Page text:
There are two things you need to know about Behaviour: that it’s a phenomenal, hilarious show, and that you shouldn’t be scared of it.
There’s a content warning tucked away under the GCTC’s description of the play, and for good reason. Behaviour engages directly with abuse and rape, without euphemism or qualm. But don’t let that warning define the play for you! Darrah Teitel’s script is dreadfully funny, not to mention vivid and compassionate, and under Michael Wheeler’s direction the entire cast shines.
Note: If you have questions about the show content, GCTC suggests giving their box office a call at 613-236-5196 for a no-spoilers synopsis of the play.
A quick rundown of that cast: Mara (Zoë Sweet) is a staffer on Parliament Hill who can’t stop apologizing, and her partner Evan (Pierre Antoine Lafon Simard) is a struggling artist who “probably” loves her. Their domesticity quickly becomes agonizing, but the play doesn’t linger there—much of Mara’s time on stage is spent with the chief of staff, Jordan (Sarah Kitz), a cynical but affectionate veteran of the Hill, and later with her ruthlessly practical grandmother, Lydia (Deena Aziz).
“It all hangs on Sweet’s depiction of Mara, and she nails it.”
Kitz and Aziz are both particularly hilarious, delivering crackling lines with barely time to catch a breath. Some of those lines drew the kind of braying, embarrassing laughter that audiences only emit when they can’t contain themselves. But it all hangs on Sweet’s depiction of Mara, and she nails it.
Mara is gradually realizing how profoundly abuse permeates her life. She is ragged with it. The throbbing, somehow organic soundtrack feels like her palpitating heart, and with each transition between scenes the lights flicker and snap like frayed nerves (credit to sound designer Olivier Fairfield and lighting designer Peter Spike Lyne). You can see it in her apologetics, her body language all fluttering and turned inward, her nervous urge to do what’s asked of her. Her relationship is revealing itself to be parasitic, and her tyrannical boss seems deeply resentful of pregnant employees. It’s hard to distinguish these abuses, and in fact that’s the whole point.
The playwright herself lays it out for us in her notes: it’s “the interplay between hierarchy, power, labour and abuse.” They are interconnected, and they function in the same way: not just by dismissing or violently overcoming non-consent, but by removing the capacity for consent in the first place. When human beings are treated as means rather than ends, abuse is inevitable. When we fail to recognize and fight against that exploitation, it becomes part of the texture of our lives in every arena—at home, in the workplace, even in our government. We can abuse others and be abused without even being fully aware of it.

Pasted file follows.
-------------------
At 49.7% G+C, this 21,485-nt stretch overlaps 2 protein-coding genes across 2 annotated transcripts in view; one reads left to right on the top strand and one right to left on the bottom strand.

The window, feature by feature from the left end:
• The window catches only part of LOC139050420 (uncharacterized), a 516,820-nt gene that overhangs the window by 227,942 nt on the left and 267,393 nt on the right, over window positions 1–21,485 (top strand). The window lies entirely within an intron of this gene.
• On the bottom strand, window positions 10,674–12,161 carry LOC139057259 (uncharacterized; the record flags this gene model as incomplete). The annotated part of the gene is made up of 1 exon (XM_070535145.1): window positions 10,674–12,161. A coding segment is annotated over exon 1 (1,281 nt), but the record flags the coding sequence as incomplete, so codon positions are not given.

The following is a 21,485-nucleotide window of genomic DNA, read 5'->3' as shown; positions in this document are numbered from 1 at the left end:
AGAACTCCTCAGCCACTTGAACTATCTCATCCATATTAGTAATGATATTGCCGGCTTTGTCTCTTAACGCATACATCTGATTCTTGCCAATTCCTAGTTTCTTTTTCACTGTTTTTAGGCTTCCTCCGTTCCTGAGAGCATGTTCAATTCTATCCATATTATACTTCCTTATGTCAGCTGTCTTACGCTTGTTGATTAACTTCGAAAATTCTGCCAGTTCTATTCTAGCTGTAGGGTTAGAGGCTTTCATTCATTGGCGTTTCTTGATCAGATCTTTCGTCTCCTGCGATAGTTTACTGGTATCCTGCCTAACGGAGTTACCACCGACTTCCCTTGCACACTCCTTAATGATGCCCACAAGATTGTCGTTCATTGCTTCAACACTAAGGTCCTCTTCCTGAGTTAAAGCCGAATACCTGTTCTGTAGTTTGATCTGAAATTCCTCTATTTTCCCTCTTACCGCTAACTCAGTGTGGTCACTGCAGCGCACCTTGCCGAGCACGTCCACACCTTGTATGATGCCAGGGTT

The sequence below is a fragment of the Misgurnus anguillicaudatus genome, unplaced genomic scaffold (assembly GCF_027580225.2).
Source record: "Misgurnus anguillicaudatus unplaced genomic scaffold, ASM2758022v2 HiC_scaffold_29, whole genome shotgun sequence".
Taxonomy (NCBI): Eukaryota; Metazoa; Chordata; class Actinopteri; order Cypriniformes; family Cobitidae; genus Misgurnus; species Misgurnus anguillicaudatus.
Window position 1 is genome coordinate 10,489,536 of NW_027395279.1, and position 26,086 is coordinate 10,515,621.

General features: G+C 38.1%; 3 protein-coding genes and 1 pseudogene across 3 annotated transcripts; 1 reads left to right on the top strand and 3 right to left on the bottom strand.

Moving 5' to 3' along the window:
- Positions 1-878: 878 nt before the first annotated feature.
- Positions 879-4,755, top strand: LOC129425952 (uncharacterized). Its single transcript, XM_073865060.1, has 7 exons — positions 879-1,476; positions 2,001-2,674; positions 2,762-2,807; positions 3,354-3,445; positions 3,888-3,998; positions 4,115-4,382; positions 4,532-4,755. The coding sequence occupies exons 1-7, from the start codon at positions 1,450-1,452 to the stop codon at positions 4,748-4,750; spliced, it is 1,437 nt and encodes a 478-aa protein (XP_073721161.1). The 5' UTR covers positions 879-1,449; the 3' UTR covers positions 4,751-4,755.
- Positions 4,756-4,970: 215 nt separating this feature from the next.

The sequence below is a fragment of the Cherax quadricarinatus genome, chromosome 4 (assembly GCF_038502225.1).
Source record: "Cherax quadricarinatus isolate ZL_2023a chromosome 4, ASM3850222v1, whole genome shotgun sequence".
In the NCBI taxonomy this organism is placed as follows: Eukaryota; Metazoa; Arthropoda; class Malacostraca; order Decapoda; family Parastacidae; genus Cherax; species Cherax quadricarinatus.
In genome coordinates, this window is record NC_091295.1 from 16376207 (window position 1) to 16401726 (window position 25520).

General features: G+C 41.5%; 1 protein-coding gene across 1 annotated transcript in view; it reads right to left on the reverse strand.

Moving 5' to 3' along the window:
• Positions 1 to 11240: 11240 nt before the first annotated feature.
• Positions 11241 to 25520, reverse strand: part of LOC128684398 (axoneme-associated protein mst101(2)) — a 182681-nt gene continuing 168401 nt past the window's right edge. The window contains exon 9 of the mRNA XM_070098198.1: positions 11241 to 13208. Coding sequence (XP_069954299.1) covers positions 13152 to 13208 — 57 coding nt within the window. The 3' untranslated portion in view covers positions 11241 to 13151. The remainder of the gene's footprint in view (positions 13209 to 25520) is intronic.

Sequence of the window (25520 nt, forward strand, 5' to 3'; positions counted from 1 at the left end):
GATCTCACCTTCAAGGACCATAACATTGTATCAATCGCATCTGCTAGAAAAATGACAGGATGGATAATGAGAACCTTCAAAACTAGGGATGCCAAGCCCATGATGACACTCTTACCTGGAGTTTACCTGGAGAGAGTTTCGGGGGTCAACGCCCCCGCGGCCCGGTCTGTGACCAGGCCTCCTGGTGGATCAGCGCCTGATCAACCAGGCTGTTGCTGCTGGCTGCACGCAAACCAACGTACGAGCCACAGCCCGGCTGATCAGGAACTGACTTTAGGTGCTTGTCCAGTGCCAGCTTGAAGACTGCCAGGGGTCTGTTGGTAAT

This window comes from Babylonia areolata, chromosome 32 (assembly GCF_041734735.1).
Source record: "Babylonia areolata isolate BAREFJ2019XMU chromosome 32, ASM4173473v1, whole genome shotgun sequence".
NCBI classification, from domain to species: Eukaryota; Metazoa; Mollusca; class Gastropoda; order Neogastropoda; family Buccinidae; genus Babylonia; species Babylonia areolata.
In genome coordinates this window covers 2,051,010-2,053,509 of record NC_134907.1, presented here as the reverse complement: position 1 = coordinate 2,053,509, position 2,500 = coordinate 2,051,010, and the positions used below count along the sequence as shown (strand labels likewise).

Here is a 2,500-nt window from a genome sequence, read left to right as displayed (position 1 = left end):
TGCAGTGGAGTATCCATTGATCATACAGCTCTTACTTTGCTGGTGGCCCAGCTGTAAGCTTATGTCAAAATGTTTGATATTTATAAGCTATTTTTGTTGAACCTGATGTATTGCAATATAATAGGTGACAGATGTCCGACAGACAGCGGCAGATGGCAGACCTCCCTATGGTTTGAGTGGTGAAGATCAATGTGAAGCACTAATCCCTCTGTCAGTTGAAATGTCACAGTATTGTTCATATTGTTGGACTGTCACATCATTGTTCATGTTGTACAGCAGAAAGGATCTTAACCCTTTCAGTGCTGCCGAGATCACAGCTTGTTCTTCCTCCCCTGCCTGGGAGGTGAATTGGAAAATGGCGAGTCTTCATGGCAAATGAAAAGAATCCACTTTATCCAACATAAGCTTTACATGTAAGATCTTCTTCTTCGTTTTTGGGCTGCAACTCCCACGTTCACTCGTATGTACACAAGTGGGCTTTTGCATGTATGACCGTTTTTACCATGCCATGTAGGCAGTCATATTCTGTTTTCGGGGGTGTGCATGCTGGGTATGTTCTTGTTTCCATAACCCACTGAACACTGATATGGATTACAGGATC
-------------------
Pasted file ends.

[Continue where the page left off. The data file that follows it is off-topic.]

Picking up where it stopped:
When Mara reaches into her own trauma to explain this tangled problem, it’s hard to listen to, but she’s still cracking jokes. Even when you’re at a play tackling #metoo and challenging your ideas about rape and the culture that enables it, it’s okay to laugh. In fact, it seems necessary. Approach these issues without humour and you’ll end up wanting to crawl home and fill your despair with Netflix binges and cheap pizza. When you leave Behaviour, you won’t be hollowed out, but you might be thinking about how to do some good—or at least how to do better.
Behaviour is on at the GCTC (1233 Wellington St W) until March 31. Showtimes at 8pm from Tuesday to Friday, at 4:30pm and 8:30pm on Saturdays, and 2pm on Sundays. The show runs for 90 minutes with no intermission. Behaviour will also be streamed live on March 27 at 8 pm to celebrate World Theatre Day—catch it at behaviourplay.ca. Tickets and information are available on gctc.ca or at the box office.